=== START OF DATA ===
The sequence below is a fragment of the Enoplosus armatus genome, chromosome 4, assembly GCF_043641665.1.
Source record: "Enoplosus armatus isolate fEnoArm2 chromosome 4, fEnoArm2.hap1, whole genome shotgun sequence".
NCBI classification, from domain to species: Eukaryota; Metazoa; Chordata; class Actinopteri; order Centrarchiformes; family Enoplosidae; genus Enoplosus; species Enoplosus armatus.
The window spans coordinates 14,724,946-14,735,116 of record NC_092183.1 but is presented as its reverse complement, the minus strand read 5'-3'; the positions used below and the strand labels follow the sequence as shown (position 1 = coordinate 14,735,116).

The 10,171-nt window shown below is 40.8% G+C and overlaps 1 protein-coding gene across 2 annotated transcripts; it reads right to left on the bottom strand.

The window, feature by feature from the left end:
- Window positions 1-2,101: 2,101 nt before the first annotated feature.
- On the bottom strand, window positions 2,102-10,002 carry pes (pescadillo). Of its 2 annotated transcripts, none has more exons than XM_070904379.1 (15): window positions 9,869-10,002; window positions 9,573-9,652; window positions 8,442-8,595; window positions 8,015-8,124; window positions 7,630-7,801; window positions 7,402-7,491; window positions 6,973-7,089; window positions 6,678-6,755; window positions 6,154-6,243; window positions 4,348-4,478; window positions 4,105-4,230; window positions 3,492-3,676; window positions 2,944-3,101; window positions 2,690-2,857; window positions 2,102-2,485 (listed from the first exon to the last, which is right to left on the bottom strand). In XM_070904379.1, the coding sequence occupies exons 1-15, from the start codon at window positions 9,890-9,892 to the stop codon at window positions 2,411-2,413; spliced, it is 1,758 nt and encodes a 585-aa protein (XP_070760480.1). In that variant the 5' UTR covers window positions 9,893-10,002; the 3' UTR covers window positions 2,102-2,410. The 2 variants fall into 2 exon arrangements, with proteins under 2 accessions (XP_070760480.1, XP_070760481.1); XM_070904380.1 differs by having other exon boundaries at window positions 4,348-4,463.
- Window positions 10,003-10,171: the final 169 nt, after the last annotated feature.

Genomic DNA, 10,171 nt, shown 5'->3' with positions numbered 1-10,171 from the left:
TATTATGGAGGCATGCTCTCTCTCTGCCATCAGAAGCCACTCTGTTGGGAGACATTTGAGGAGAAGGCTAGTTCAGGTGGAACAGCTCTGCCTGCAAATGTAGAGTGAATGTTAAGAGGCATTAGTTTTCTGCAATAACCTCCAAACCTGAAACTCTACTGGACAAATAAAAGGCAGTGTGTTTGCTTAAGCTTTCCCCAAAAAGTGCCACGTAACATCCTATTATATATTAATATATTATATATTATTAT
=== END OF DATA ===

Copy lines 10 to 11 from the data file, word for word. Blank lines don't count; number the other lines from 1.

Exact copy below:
Genomic DNA, 10,171 nt, shown 5'->3' with positions numbered 1-10,171 from the left:
TATTATGGAGGCATGCTCTCTCTCTGCCATCAGAAGCCACTCTGTTGGGAGACATTTGAGGAGAAGGCTAGTTCAGGTGGAACAGCTCTGCCTGCAAATGTAGAGTGAATGTTAAGAGGCATTAGTTTTCTGCAATAACCTCCAAACCTGAAACTCTACTGGACAAATAAAAGGCAGTGTGTTTGCTTAAGCTTTCCCCAAAAAGTGCCACGTAACATCCTATTATATATTAATATATTATATATTATTAT